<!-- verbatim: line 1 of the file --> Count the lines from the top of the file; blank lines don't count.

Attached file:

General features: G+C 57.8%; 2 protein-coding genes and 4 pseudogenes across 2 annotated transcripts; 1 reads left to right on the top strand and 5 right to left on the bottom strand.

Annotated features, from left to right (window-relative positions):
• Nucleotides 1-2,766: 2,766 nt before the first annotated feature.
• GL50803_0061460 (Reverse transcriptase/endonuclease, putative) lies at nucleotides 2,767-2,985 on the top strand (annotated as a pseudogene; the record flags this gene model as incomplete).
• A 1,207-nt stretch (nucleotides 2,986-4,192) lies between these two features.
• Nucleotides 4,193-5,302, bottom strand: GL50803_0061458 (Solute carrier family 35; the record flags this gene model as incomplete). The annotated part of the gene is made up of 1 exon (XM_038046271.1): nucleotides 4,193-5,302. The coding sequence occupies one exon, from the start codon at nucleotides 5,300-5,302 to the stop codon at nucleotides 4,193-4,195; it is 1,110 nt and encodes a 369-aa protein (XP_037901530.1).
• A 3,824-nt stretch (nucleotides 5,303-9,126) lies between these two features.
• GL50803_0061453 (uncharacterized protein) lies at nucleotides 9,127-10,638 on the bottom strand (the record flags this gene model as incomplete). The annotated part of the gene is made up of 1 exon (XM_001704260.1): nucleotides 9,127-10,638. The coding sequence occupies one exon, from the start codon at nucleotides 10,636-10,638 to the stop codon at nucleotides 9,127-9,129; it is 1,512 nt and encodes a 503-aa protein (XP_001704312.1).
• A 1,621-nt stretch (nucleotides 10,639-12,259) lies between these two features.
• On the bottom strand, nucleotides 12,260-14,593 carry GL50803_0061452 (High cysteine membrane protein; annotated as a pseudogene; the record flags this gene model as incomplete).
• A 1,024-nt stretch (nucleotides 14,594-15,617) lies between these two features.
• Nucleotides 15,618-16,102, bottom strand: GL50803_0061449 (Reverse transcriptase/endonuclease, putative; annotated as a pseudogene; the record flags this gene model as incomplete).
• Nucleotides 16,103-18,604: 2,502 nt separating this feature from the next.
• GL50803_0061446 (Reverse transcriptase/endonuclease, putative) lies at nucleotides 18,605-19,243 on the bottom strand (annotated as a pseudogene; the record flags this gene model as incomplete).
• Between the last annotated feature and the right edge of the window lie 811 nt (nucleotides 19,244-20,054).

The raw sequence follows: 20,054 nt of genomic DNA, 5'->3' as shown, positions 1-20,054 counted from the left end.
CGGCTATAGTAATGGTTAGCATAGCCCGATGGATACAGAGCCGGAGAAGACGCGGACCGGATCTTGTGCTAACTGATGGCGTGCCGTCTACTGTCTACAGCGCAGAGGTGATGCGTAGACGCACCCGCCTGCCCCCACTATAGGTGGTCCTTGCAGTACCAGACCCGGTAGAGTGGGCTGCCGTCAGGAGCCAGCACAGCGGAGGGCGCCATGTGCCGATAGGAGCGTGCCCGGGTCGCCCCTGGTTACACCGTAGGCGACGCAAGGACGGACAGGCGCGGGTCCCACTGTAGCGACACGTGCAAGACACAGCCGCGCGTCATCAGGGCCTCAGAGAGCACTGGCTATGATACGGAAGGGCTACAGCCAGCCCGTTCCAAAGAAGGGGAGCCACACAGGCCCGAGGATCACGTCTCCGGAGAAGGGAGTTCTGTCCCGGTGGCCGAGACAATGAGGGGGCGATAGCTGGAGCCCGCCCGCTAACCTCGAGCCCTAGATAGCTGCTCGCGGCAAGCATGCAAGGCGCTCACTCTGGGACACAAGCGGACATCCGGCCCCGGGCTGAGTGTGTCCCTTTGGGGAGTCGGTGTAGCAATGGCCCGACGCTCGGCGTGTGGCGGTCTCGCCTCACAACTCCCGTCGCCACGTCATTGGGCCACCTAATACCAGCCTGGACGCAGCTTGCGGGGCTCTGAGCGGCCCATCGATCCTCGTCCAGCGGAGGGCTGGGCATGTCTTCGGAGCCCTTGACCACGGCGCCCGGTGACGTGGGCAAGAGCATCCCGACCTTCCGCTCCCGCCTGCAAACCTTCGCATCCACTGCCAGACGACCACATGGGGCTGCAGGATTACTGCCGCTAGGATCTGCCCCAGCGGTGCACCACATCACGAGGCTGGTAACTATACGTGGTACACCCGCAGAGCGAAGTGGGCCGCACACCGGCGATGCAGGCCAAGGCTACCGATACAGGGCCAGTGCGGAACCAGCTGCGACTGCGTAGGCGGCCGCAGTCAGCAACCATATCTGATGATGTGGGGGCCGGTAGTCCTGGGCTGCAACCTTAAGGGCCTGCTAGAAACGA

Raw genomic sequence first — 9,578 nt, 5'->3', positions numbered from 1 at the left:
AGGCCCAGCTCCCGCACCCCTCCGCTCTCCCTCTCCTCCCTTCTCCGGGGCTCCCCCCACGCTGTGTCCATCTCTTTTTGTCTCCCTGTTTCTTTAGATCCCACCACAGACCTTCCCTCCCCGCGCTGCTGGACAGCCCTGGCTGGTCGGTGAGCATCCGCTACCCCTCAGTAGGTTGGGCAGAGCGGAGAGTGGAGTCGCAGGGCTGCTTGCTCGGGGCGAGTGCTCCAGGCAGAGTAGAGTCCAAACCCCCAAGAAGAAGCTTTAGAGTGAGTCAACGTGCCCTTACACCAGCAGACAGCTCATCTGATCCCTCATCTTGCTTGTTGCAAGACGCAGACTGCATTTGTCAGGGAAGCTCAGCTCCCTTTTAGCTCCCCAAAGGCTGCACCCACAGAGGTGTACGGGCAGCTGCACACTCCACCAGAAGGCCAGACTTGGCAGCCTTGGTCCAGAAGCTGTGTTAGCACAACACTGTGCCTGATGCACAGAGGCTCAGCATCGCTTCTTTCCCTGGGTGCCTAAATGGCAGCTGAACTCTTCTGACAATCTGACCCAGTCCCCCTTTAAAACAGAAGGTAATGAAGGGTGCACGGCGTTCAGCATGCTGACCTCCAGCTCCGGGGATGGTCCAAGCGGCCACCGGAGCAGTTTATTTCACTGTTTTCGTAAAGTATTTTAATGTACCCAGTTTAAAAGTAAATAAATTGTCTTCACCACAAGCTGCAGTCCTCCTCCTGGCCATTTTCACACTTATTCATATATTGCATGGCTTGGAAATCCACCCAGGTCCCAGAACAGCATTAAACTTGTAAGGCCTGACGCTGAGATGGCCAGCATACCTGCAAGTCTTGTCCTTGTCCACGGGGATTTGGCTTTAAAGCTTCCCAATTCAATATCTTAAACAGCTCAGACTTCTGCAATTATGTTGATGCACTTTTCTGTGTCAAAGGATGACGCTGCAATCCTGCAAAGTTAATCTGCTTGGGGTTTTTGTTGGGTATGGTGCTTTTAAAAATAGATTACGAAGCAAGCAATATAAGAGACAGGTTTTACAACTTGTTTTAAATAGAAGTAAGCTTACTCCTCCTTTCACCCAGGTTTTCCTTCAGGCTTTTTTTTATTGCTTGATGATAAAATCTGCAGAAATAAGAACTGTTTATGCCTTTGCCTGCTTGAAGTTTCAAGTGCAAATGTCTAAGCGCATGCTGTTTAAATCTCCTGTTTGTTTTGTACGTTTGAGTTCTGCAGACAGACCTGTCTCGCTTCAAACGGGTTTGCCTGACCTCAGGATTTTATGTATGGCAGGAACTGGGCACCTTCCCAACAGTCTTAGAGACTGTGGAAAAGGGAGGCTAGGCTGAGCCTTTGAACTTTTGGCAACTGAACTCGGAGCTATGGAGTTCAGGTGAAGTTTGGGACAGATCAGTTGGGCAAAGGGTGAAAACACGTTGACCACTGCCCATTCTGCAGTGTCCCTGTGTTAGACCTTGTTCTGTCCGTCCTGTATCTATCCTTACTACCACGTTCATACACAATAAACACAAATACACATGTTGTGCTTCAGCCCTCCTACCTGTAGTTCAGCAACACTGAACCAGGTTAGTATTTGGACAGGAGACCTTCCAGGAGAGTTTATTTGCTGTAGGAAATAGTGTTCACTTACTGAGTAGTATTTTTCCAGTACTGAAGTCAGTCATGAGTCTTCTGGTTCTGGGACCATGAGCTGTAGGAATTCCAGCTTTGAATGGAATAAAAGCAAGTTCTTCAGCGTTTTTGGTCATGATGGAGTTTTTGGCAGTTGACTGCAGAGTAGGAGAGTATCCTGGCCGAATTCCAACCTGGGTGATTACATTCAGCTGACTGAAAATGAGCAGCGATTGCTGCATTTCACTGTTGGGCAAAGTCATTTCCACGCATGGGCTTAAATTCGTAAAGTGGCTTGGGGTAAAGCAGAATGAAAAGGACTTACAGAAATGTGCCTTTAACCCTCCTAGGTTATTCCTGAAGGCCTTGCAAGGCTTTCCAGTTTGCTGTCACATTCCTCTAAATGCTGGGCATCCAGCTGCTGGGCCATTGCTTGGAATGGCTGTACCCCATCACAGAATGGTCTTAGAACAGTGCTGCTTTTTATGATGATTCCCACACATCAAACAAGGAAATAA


General features: G+C 57.8%; 2 protein-coding genes and 4 pseudogenes across 2 annotated transcripts; 1 reads left to right on the top strand and 5 right to left on the bottom strand.